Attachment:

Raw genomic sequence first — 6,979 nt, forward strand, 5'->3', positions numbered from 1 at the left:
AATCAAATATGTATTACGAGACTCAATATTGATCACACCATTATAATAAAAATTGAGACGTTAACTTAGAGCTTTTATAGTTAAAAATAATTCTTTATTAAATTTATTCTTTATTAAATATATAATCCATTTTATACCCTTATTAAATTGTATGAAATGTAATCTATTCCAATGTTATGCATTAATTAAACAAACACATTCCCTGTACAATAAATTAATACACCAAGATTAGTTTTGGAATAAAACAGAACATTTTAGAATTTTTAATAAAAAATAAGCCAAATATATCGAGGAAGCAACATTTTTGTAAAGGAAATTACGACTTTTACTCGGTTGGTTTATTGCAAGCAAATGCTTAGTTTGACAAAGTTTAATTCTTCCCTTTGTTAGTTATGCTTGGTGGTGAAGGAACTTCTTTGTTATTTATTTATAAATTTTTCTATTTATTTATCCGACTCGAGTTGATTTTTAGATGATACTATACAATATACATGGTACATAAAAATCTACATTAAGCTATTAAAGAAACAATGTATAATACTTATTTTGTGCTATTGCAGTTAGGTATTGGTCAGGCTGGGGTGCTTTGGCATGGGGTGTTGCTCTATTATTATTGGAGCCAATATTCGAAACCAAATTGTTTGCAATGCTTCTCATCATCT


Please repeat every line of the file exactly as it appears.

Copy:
Raw genomic sequence first — 6,979 nt, forward strand, 5'->3', positions numbered from 1 at the left:
AATCAAATATGTATTACGAGACTCAATATTGATCACACCATTATAATAAAAATTGAGACGTTAACTTAGAGCTTTTATAGTTAAAAATAATTCTTTATTAAATTTATTCTTTATTAAATATATAATCCATTTTATACCCTTATTAAATTGTATGAAATGTAATCTATTCCAATGTTATGCATTAATTAAACAAACACATTCCCTGTACAATAAATTAATACACCAAGATTAGTTTTGGAATAAAACAGAACATTTTAGAATTTTTAATAAAAAATAAGCCAAATATATCGAGGAAGCAACATTTTTGTAAAGGAAATTACGACTTTTACTCGGTTGGTTTATTGCAAGCAAATGCTTAGTTTGACAAAGTTTAATTCTTCCCTTTGTTAGTTATGCTTGGTGGTGAAGGAACTTCTTTGTTATTTATTTATAAATTTTTCTATTTATTTATCCGACTCGAGTTGATTTTTAGATGATACTATACAATATACATGGTACATAAAAATCTACATTAAGCTATTAAAGAAACAATGTATAATACTTATTTTGTGCTATTGCAGTTAGGTATTGGTCAGGCTGGGGTGCTTTGGCATGGGGTGTTGCTCTATTATTATTGGAGCCAATATTCGAAACCAAATTGTTTGCAATGCTTCTCATCATCT